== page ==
NOTE: Here is the text from a brief conference I was asked to give in my children’s school for a Lenten Retreat focusing on Who is my neighbor? Cultivating a heart of mercy.
One of the goals of our school’s Mission Statement is “A social awareness that impels to action.” Or as I like to translate it – a faith-life that impels to action.
Impel. This is exactly what happened while Mark and I lived in West Philadelphia. As UPenn graduates, we saw privilege, surrounded at all sides by poverty, but once we walked among the people who lived that poverty, we couldn’t turn our backs on them. We were impelled to act.
As newly weds and new college grads, Mark and I owned the only home we could afford, a beautiful three-story house in a “condemned neighborhood” as one African-American woman said to the realtor when we were trying to sell it, before our move to California.
During the eighties and nineties, drugs poured into urban cities throughout the United States. Nobody really knew it back then, but the United States government was arming the Sandinistas in Nicaragua, and profits somehow got in the hands of powerful drug cartels in Colombia. The result was the crack epidemic and we lived in a house in West Philadelphia during its height.
On the news, we saw our neighborhood being portrayed as a place of death, crime, violence – perpetrated predominantly by African-Americans. The war on drugs had started and a whole generation of young black men were criminalized and jailed.
Yes, there were drug dealers on every street corner and we feared for our lives because of the random violence, but we saw more than that. As West Philly community members who lived in the ‘hood’ we saw beautiful people who valued real friendships. We saw a community trying to hold itself together despite all odds and loving one another authentically.
I often chatted on the front porches with grandmothers who were waiting for their sons to get out of jail and others who watched their children succumb to crack addiction; I sat on rowhome steps early in the morning with a prostitute who spoke with a German accent, after she had just finished her evening shift.
I would also talk with schizophrenics who lived in a nearby group home, for as long as I could follow the string of their confused thoughts. And I spent many evenings trying to convince thirteen-year-old girls from the projects that love wasn’t about handing our bodies over to any boy with empty words.
In this invisible war zone in plain site, people tried to help one another any way we could. I was once pushed out of three feet of snow by a man with scars that ran down his cheek and who once led the Junior Black Mafia. A drug dealer protected Mark from teens who weren’t part of the neighborhood, and who seemed ready to shoot him after he tried to stop them from tagging a wall.
And when the main water pipe from the third floor in our house broke, ruining our first floor walls and ceilings while Mark was away on a trip abroad, it was a young man who had just been released from jail, who spent three days replacing the plaster. He wouldn’t take any more than $50 from me.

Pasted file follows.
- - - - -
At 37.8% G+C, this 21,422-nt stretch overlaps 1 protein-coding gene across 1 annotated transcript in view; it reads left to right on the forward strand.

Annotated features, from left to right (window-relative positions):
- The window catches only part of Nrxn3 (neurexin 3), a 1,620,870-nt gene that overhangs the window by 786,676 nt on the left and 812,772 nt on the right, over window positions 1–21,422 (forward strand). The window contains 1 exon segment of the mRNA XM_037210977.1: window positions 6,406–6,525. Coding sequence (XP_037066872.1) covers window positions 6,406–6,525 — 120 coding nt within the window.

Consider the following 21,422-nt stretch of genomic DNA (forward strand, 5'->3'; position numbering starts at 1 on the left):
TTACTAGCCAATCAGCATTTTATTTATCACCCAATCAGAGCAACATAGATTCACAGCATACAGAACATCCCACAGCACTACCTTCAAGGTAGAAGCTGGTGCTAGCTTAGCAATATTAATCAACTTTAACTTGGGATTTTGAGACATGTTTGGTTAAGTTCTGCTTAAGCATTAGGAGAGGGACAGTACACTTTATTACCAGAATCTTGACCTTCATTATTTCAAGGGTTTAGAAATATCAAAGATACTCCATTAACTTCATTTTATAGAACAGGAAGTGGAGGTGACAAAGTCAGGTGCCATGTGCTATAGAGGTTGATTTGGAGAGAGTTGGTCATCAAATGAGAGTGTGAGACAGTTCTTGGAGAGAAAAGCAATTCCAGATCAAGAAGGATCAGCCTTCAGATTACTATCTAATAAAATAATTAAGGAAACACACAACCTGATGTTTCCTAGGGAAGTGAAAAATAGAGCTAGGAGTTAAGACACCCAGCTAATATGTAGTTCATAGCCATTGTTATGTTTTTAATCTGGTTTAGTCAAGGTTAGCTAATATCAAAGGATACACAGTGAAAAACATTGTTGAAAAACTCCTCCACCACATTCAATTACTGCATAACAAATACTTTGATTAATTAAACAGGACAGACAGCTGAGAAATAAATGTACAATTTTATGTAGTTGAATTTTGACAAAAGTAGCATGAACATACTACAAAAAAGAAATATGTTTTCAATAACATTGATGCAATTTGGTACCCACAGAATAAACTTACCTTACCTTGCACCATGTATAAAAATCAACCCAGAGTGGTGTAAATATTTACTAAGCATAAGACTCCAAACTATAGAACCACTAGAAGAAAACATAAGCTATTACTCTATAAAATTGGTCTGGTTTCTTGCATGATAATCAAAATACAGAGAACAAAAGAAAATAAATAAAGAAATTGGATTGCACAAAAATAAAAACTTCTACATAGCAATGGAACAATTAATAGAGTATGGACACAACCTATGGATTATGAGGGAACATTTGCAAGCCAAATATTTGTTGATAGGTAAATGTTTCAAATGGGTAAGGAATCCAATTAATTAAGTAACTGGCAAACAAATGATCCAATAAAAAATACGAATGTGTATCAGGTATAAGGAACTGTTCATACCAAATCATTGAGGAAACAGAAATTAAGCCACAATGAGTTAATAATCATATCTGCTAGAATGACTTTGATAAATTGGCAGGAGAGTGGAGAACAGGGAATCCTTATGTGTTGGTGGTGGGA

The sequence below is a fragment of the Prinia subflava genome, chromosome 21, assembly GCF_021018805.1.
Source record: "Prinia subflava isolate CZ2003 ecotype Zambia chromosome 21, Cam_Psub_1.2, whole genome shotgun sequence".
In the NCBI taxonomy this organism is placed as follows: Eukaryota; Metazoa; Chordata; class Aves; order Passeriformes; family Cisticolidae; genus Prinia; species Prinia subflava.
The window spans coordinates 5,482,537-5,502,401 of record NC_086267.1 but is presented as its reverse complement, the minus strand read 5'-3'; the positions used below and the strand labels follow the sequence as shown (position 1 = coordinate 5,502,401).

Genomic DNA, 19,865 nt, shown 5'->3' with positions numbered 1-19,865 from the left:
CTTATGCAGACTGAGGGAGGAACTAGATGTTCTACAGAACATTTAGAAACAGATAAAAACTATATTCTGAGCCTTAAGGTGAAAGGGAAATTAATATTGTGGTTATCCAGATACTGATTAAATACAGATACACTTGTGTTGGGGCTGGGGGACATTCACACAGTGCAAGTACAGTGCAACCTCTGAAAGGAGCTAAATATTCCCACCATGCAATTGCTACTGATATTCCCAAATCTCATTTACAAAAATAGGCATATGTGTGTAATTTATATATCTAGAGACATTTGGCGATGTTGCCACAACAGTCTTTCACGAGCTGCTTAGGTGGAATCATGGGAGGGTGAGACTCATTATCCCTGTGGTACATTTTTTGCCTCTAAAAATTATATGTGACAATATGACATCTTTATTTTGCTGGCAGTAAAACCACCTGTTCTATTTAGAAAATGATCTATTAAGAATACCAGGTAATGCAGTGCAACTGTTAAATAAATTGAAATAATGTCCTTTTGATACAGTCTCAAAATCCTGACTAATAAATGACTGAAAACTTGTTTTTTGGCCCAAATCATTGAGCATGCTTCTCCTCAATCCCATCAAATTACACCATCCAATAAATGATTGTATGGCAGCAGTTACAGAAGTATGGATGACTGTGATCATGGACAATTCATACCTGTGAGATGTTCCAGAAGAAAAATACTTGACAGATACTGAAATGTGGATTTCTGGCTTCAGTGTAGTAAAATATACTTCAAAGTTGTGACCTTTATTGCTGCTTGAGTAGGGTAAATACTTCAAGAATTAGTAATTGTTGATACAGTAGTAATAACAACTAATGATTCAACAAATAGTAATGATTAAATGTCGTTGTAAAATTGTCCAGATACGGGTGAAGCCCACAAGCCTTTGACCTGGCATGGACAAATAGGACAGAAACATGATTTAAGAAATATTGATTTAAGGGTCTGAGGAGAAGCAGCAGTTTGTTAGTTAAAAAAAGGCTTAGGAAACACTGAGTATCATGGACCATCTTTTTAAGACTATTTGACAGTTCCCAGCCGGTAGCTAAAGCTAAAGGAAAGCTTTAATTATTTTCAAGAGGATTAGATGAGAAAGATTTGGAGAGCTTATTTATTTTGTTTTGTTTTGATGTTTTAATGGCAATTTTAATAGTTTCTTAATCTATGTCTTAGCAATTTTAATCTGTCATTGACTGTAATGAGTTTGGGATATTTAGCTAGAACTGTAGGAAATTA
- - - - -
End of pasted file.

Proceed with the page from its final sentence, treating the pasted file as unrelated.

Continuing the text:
A personal encounter with the suffering of Christ in the suffering of people changes a person, and once we came face to face with this wholly different narrative, we couldn’t turn our backs.
We lived in West Philadelphia for fifteen years and in that time until now, I’ve willfully chosen to work with urban communities in my teaching. It’s a job that has terrible pay, earns me absolutely no social capital, and requires many weekend hours of grading.
Because of my teaching schedule, I can’t be involved very much in the school community, where meetings often happen early in the morning, when I am teaching. But I know that with my parenting support at home, that my now four children will be fine.
So yes, there have been many sacrifices. Yet I do it because I want to give young people who have so much stacked against them a chance of pulling their lives together through an education that can lead to a financially stable career.
As parents, we give our children every single kind of advantage we are able to give . We give them financial support, emotional support, tutoring instructors, summer camps and international travel.
At-risk students who live in poor communities are just as capable and deserving of those opportunities as our own children. The only difference is that they do not have the kinds of support we are able to provide.
A poem I wrote a few years ago captures why I am impelled to work with marginalized communities:
THEY ARE CHRIST
Crucified by human weakness, yet they still appear through the classroom doorway each day.
Young people who care for dying family members,
Squeezing studies between a forty-hour work week
And visits to the hospital,
Barely adults themselves, they are thrust forcefully into adulthood
And overnight, after a parent has suddenly died or disappeared,
Must become from brother to father; daughter to mother.
The virility of youth, stolen,
By brain disease, cancer, blindness.
A stray bullet. Intentional gunfire. Knife wounds.
By an American Dream that must be delayed, seemingly into eternity,
For families who trekked hundreds of miles on foot,
To a land that held twisted, broken promises.
The poor, the misunderstood, the invisible.
The scapegoats of the failures of society.
The eyes of these beautiful souls
Look up at me from their seats,
And I am deeply humbled.
They… they are Christ crucified.
Blessed are the poor, for theirs is the kingdom of God.